Pavan Et Al v. Smith Et Al by Doug Mataconis on Scribd

FILED UNDER: LGBTQ Issues, Uncategorized, , , , , ,
Doug Mataconis
About Doug Mataconis
Doug Mataconis held a B.A. in Political Science from Rutgers University and J.D. from George Mason University School of Law. He joined the staff of OTB in May 2010 and contributed a staggering 16,483 posts before his retirement in January 2020. He passed far too young in July 2021.


  1. KM says:

    While I am usually pro-LGBT, on this one I’m not sure why it was an issue. A birth certificate is a genealogical record in that it reflects the biological stats of a child: things like name, birth place, sex and familial descent. It is not and should never be a record of the relationship status of any adult involved with the child; that’s what marriage certificates are for. I understand you are the parents but that’s not what this paper is for. This paper is to establish the legal identity of the child.

    If those who want to raise the child need to have their relationship confirmed in document for various legal reasons, couldn’t an additional line be added? After all, we have plenty of families with remarriages and the like – sure if there was a need to record adult relationship status on the child’s paperwork, it can be reworked. If necessary go to bland terms like Donor 1 and Donor 2 with Donor 1’s spouse as a separate line item.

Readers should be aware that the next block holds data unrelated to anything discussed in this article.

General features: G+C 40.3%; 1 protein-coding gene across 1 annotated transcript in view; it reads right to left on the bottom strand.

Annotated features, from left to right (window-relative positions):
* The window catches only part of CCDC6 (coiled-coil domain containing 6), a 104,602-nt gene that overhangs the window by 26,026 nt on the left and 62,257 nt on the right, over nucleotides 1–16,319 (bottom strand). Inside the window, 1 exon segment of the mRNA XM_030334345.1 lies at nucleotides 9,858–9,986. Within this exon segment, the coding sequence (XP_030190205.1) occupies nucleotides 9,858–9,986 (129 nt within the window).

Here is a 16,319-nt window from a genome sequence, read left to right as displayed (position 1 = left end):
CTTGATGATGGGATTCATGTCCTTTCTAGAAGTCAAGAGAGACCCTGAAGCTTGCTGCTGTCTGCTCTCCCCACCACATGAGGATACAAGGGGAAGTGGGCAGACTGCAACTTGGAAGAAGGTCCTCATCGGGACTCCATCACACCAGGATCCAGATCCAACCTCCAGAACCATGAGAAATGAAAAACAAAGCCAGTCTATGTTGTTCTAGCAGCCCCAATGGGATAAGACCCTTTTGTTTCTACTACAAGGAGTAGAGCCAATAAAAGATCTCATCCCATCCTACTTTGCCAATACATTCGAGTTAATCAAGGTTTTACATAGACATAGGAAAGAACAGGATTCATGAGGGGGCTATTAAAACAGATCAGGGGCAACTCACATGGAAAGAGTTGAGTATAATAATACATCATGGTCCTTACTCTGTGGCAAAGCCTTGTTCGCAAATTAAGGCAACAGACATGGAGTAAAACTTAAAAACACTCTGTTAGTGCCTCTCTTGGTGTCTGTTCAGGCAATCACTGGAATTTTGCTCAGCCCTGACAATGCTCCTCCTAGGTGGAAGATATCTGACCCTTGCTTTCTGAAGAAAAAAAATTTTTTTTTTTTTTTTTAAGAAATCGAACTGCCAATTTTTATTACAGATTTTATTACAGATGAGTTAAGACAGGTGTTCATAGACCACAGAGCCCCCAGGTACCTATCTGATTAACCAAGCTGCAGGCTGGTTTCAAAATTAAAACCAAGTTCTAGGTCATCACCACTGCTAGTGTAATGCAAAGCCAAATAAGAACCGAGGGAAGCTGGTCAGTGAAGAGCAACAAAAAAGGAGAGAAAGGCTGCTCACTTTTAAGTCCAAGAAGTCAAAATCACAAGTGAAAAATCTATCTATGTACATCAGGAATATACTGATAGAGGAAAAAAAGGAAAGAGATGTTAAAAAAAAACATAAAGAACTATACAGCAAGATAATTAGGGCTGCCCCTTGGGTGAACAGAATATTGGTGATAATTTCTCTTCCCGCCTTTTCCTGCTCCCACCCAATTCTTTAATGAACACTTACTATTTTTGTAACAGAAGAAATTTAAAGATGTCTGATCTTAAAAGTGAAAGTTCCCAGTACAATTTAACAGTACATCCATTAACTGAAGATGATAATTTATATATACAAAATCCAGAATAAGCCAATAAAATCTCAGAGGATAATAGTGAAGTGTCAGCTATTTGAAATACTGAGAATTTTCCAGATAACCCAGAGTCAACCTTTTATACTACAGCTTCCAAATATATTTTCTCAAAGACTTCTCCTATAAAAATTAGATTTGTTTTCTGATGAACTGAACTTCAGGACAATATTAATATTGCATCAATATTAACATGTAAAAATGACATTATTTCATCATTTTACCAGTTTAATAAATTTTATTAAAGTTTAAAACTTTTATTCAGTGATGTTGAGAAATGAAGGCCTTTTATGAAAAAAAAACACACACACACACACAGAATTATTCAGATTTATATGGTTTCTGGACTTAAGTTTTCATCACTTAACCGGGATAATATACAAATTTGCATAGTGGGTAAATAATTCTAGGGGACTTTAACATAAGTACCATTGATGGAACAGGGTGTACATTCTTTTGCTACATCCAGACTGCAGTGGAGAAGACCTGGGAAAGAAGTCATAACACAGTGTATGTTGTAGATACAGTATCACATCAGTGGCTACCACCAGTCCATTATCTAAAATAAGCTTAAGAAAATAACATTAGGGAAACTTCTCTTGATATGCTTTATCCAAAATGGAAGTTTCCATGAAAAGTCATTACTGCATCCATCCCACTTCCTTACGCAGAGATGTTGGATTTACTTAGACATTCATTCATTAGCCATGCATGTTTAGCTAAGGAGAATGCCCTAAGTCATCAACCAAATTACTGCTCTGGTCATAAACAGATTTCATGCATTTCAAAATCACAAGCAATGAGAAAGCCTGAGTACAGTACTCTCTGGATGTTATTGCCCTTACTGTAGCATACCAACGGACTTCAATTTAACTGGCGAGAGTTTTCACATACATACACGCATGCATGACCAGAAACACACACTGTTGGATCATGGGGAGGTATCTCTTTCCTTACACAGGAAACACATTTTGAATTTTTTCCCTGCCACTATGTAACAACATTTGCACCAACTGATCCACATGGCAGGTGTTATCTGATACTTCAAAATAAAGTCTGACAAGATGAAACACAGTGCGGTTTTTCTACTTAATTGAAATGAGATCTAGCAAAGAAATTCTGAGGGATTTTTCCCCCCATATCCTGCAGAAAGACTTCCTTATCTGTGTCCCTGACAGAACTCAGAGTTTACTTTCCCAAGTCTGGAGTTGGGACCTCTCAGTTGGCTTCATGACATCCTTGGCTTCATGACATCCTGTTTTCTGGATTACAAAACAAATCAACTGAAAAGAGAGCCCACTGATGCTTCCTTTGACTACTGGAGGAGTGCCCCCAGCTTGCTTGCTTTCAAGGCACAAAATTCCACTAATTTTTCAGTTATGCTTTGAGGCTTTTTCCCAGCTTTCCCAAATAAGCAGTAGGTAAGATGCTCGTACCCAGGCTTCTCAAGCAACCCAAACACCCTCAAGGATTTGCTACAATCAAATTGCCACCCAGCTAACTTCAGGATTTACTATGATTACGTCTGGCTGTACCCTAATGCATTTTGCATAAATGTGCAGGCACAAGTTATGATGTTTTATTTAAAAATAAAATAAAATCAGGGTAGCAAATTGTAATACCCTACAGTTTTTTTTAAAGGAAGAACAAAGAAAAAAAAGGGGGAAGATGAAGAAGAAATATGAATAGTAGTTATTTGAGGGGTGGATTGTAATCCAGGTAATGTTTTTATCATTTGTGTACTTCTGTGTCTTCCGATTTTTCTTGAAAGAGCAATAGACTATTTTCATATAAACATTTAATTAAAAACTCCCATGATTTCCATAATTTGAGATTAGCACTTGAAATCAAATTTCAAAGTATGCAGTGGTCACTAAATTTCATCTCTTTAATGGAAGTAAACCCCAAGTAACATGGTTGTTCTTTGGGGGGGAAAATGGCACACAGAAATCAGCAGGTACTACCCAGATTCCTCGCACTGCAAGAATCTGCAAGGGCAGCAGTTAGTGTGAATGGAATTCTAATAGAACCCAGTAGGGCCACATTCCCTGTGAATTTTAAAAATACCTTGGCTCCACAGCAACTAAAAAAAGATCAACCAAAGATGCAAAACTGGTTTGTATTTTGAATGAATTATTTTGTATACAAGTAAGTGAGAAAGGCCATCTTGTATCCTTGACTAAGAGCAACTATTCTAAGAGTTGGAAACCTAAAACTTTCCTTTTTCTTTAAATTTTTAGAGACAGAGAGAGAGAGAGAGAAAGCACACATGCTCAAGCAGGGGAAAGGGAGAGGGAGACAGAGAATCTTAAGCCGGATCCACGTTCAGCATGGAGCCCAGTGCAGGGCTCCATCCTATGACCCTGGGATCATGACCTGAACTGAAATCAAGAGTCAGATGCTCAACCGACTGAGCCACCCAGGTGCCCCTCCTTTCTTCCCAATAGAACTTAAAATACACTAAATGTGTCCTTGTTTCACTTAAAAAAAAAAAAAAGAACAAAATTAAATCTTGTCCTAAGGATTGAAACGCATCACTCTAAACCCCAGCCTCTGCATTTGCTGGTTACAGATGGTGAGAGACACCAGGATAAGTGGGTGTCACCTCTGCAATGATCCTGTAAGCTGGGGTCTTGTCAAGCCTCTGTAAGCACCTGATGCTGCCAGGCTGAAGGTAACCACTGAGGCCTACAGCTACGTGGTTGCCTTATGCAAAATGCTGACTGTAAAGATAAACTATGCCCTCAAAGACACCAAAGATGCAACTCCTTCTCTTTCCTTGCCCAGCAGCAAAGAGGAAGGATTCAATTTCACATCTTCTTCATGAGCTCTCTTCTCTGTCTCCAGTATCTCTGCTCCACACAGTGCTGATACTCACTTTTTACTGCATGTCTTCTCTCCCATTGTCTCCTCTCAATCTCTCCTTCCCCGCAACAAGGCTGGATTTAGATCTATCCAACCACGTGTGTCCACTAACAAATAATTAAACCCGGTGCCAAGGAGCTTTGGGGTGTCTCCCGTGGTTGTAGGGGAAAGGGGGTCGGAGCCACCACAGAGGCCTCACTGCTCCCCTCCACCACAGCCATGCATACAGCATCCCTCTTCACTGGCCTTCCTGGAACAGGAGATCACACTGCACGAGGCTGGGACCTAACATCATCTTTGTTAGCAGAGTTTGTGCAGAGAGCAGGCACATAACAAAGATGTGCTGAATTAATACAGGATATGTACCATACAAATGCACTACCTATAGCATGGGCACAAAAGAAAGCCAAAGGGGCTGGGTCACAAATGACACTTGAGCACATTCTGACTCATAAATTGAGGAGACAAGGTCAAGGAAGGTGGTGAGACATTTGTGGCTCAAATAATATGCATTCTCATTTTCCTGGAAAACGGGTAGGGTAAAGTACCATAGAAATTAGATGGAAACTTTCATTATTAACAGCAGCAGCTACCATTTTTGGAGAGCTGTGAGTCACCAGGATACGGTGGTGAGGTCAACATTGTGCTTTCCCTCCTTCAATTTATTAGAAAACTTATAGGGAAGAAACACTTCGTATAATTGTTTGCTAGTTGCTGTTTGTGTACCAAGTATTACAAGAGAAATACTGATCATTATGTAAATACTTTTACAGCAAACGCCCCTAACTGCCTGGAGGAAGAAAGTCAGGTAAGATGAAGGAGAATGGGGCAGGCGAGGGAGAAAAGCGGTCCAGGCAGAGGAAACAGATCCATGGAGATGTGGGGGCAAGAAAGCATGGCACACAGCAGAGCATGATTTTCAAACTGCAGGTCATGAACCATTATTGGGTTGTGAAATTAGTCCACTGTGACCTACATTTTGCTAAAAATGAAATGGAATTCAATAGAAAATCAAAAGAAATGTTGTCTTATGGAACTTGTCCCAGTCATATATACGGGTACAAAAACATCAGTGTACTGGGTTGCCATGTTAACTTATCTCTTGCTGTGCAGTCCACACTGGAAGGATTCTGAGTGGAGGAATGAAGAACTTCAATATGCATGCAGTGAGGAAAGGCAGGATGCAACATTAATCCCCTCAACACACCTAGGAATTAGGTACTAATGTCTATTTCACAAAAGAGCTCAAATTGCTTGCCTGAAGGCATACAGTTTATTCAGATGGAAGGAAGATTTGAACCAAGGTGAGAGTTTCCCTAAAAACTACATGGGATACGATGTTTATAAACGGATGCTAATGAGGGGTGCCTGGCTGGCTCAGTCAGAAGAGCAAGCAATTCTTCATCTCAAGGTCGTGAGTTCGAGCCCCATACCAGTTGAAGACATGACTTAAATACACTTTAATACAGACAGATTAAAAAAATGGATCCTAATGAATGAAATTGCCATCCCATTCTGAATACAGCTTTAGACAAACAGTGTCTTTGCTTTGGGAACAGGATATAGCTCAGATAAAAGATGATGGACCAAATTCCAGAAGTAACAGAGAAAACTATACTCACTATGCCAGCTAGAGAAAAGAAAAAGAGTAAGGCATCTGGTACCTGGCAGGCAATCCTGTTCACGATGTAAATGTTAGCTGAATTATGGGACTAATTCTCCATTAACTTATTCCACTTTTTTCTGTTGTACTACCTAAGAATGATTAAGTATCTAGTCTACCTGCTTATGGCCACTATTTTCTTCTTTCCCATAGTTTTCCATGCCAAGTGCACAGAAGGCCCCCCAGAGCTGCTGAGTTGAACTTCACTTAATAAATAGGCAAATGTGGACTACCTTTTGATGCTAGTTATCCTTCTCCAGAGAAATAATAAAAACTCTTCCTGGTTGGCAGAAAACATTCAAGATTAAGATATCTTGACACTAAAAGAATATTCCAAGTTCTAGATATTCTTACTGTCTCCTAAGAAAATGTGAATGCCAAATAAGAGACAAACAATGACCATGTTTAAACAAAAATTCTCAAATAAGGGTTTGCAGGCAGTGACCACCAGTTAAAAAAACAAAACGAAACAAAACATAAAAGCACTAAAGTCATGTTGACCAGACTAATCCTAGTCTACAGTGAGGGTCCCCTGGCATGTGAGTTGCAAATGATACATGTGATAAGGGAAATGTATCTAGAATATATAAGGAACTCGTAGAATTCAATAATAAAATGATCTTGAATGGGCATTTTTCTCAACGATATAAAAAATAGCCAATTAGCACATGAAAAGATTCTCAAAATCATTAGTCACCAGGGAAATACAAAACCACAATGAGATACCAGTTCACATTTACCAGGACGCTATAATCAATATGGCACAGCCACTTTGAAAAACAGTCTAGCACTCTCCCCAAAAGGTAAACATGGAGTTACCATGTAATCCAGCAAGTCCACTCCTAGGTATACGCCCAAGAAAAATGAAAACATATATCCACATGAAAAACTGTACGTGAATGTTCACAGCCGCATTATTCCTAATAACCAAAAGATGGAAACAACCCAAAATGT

2. Franklin says:

    According to an article over at Slate, Gorsuch’s dissent made little sense and had some basic factual errors. Not a strong start to his career.

    From the article

  3. Franklin says:


    A birth certificate is a genealogical record in that it reflects the biological stats of a child …

    This paper is to establish the legal identity of the child.

    You are saying two contradictory things here. Which way do you want it? I am fine with it either way, but it is currently used as the latter. And in that case, husbands are listed as the father even if it is known that they are not the biological father (at least in Arkansas). If that is the case, then it follows that any spouse should be listed.

  4. Joe says:


    I would add that the term “geneological” is ambiguous as well. You can record biographical information or you can record legal/social information. Different goals. Different outcomes.

  5. grumpy realist says:

    OT: Guy who will get the Darwin Award this year.

    (He might not be eligible because he didn’t pull the trigger himself, but this is so elegantly stupid I’m going to ask for an exemption.)

  6. michael reynolds says:

    My youngest has a birth certificate listing my wife and I as parents, though we are white and she is Chinese. It’s common practice to list non-biological parents.

  7. Hal_10000 says:


    I read that article and the response from several lawyers who says it’s nonsense and completely misrepresents Gorsuch’s argument. It’s notable that the only people he talked to are lawyers for the couple, not to any legal scholars or lawyers for the other side. What’ noteworthy is that Gorsuch didn’t dispute Obergefell even in his dissent. The days of Scalia tirades are over.